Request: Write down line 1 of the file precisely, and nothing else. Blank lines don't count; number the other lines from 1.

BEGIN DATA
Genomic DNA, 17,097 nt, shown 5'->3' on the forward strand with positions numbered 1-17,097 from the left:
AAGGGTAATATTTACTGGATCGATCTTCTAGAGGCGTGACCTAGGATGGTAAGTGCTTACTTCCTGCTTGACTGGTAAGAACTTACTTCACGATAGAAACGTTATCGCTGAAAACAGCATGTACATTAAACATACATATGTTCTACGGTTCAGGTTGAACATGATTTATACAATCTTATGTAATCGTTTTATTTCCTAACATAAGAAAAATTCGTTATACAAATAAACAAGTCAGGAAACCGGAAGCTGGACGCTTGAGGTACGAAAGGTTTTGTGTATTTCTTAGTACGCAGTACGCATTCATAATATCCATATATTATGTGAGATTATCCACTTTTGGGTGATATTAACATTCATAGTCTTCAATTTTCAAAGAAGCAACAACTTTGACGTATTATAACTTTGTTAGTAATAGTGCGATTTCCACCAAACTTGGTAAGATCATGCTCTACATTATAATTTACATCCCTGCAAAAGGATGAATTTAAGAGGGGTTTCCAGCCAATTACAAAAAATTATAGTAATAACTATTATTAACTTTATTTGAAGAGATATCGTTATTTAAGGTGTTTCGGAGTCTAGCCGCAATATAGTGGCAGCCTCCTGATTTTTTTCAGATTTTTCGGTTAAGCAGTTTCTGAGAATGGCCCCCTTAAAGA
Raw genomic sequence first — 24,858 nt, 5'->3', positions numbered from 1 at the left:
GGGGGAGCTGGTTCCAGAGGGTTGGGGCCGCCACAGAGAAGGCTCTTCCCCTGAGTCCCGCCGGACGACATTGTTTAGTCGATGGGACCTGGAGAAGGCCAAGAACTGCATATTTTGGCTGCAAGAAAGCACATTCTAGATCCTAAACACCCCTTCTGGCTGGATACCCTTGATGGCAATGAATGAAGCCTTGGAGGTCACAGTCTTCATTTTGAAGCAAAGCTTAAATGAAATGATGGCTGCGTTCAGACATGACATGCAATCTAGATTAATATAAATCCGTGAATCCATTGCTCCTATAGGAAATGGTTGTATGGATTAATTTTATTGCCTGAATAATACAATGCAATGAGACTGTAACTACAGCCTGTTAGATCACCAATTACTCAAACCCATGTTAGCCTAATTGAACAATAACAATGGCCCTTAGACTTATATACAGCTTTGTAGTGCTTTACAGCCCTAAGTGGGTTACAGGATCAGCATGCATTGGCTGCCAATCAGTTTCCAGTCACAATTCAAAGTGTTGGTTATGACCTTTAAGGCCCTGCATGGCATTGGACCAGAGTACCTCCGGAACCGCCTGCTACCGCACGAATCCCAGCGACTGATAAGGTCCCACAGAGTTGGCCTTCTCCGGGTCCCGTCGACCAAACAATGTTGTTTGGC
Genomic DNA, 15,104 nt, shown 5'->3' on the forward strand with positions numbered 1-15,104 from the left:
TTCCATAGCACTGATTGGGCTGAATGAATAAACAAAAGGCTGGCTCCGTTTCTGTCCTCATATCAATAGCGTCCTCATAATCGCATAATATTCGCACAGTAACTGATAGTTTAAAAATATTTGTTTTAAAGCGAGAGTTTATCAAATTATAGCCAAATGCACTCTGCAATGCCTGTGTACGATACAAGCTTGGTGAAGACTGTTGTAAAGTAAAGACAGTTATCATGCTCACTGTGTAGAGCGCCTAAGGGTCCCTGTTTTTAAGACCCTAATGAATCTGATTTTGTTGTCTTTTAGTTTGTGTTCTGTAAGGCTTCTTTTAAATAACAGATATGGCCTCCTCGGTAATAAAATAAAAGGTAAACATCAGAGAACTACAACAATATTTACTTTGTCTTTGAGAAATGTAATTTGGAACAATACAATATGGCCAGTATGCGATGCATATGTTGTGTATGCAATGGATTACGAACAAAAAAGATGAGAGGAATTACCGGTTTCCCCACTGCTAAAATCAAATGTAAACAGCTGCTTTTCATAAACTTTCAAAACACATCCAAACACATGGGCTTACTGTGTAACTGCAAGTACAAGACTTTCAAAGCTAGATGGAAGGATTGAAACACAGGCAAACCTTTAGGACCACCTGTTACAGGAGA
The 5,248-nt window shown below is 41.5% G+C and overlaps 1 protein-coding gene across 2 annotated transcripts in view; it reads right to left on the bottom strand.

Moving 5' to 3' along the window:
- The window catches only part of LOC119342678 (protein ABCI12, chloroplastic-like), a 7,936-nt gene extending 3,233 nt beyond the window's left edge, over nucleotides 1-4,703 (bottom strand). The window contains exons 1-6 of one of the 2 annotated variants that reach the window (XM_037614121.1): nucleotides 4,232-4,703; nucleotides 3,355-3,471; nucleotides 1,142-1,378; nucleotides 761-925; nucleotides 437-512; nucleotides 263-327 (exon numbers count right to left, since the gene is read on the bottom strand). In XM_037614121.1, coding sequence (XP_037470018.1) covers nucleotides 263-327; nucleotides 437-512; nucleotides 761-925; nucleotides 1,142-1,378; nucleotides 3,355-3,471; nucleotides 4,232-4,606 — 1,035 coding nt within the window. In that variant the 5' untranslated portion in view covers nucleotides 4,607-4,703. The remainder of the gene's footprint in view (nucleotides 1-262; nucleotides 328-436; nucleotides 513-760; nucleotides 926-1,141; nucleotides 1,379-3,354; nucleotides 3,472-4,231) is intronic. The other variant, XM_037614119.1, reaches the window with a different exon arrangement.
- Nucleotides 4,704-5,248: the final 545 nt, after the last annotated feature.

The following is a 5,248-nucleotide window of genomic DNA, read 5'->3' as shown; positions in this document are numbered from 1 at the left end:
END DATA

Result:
Genomic DNA, 17,097 nt, shown 5'->3' on the forward strand with positions numbered 1-17,097 from the left: